PETSc won the SIAM/ACM Prize in Computational Science and Engineering in 2015, and the R & D 100 Award in 2009. PETSc solvers were cited as one of the Top Ten Computational Science Accomplishments of the U.S. Department of Energy (DOE) in 2008. Two HPC hardware companies, Cray and SiCortex, provide and support PETSc with their products. Several commercial simulation packages, including FIDAP 8.5, TigerCAD, and RF3P, use PETSc for their algebraic solvers. Also, products from the companies Tech-X and Actel use PETSc. Microsoft has distributed previous versions of PETSc with its HPC software suite, the Microsoft Cluster CD. PETSc has been used by Boeing for computational fluid dynamics simulations and Shell for solving inverse problems for oil reservoir management. CFDResearch in Huntsville, Alabama, uses PETSc in its fluid simulations. PETSc solvers have also been used at the U.S. Army Engineering Research and Development Center and by the South Florida Water Management District modeling the Everglades.

Linear and Nonlinear Preconditioning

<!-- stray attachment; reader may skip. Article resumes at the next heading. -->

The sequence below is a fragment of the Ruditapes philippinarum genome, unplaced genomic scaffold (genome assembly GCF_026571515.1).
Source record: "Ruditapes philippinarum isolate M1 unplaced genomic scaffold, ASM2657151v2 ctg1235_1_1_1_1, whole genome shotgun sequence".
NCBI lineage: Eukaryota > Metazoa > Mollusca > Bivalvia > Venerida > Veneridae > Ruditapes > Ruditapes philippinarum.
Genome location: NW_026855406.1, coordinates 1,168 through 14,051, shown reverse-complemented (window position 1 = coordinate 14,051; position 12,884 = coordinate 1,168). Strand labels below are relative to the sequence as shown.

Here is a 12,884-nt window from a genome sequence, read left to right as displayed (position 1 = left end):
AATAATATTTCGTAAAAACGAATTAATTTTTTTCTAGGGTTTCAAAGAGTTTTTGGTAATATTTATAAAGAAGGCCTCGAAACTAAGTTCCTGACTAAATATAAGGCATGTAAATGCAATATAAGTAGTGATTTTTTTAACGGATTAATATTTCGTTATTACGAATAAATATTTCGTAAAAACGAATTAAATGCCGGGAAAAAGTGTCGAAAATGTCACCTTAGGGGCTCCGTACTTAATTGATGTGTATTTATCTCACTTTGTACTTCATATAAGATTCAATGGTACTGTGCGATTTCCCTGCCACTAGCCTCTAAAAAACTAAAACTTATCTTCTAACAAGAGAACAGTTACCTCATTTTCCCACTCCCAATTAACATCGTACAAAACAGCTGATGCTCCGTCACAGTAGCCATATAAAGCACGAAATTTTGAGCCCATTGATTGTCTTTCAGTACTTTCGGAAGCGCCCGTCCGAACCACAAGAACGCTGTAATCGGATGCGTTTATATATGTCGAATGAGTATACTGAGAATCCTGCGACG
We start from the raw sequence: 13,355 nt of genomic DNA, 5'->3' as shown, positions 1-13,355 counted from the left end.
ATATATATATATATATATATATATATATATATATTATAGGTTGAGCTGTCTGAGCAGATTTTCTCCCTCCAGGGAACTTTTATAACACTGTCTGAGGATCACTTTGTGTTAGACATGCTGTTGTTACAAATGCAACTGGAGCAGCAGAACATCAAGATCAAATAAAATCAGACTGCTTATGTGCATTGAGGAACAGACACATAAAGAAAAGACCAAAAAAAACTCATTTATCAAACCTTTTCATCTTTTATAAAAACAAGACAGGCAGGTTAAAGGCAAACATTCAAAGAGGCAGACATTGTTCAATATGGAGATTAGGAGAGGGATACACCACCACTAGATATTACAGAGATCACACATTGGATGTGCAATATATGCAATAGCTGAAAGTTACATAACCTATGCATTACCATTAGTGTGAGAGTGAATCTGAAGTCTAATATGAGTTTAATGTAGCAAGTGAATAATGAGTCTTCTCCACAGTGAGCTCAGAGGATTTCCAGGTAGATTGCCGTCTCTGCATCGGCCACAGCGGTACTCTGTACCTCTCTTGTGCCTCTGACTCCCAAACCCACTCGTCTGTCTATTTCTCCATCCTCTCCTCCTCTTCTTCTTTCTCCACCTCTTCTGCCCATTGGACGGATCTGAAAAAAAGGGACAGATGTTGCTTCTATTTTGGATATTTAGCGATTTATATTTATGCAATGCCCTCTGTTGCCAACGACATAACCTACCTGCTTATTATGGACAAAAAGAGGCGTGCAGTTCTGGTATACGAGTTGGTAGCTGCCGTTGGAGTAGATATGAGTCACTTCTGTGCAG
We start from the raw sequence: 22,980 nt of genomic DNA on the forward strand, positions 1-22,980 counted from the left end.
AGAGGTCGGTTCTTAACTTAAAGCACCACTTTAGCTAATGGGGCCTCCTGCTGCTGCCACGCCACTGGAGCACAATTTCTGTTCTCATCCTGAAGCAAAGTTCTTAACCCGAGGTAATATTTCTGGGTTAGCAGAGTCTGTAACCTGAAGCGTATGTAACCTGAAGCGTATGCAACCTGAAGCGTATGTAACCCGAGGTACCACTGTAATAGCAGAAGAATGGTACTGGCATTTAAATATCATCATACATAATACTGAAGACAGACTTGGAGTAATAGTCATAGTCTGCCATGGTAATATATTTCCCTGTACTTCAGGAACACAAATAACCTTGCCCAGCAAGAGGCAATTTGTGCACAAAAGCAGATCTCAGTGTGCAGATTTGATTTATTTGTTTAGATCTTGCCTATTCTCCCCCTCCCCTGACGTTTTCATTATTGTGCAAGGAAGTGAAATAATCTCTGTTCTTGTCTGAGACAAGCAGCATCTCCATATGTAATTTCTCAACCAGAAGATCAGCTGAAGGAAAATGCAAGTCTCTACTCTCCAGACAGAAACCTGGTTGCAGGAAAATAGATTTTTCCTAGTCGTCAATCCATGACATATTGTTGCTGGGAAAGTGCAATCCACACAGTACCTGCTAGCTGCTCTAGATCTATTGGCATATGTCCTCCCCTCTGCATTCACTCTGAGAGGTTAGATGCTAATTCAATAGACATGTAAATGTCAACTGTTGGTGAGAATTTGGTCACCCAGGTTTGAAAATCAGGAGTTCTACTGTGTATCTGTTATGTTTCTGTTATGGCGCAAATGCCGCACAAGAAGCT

Barry Smith, Peter Brune, Xuemin Tu, Jed Brown, and I are working on approaches to nonlinear preconditioning. Our approach is described in this paper. The most important aspect here is composability. This is exactly what makes KSP/PC so useful. Complex, optimal solvers can be built from simple pieces. We would like to carry over this design to the nonlinear problem. Our ideas for linear multiphysics preconditioning are contained in this paper and some follow-on work by Peter and Jed about very efficient Jacobian approximation and lagging. We now have a PETSc implementation of nonlinear preconditioning, e.g. SNESSetNPC() sets a nonlinear preconditioner, which support both left and right preconditioning, and also additive and multiplicative combinations of nonlinear solvers. Our paper detailing the preconditioners, has just been submitted. You can also see an example of me using this in a recent talk.